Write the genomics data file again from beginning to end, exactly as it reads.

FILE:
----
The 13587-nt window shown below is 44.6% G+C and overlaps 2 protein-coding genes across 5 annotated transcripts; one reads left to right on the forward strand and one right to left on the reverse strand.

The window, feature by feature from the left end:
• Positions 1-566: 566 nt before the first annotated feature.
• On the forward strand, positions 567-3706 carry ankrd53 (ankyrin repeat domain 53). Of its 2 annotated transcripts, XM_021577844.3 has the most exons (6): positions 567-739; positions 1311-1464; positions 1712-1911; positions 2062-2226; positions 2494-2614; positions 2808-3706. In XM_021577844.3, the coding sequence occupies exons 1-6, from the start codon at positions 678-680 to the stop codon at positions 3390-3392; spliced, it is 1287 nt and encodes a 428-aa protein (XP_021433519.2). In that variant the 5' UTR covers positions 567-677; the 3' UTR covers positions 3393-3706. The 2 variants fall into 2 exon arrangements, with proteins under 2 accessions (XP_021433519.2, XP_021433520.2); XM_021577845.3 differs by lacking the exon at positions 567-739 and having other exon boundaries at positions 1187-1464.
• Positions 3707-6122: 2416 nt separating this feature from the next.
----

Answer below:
The 13587-nt window shown below is 44.6% G+C and overlaps 2 protein-coding genes across 5 annotated transcripts; one reads left to right on the forward strand and one right to left on the reverse strand.

The window, feature by feature from the left end:
• Positions 1-566: 566 nt before the first annotated feature.
• On the forward strand, positions 567-3706 carry ankrd53 (ankyrin repeat domain 53). Of its 2 annotated transcripts, XM_021577844.3 has the most exons (6): positions 567-739; positions 1311-1464; positions 1712-1911; positions 2062-2226; positions 2494-2614; positions 2808-3706. In XM_021577844.3, the coding sequence occupies exons 1-6, from the start codon at positions 678-680 to the stop codon at positions 3390-3392; spliced, it is 1287 nt and encodes a 428-aa protein (XP_021433519.2). In that variant the 5' UTR covers positions 567-677; the 3' UTR covers positions 3393-3706. The 2 variants fall into 2 exon arrangements, with proteins under 2 accessions (XP_021433519.2, XP_021433520.2); XM_021577845.3 differs by lacking the exon at positions 567-739 and having other exon boundaries at positions 1187-1464.
• Positions 3707-6122: 2416 nt separating this feature from the next.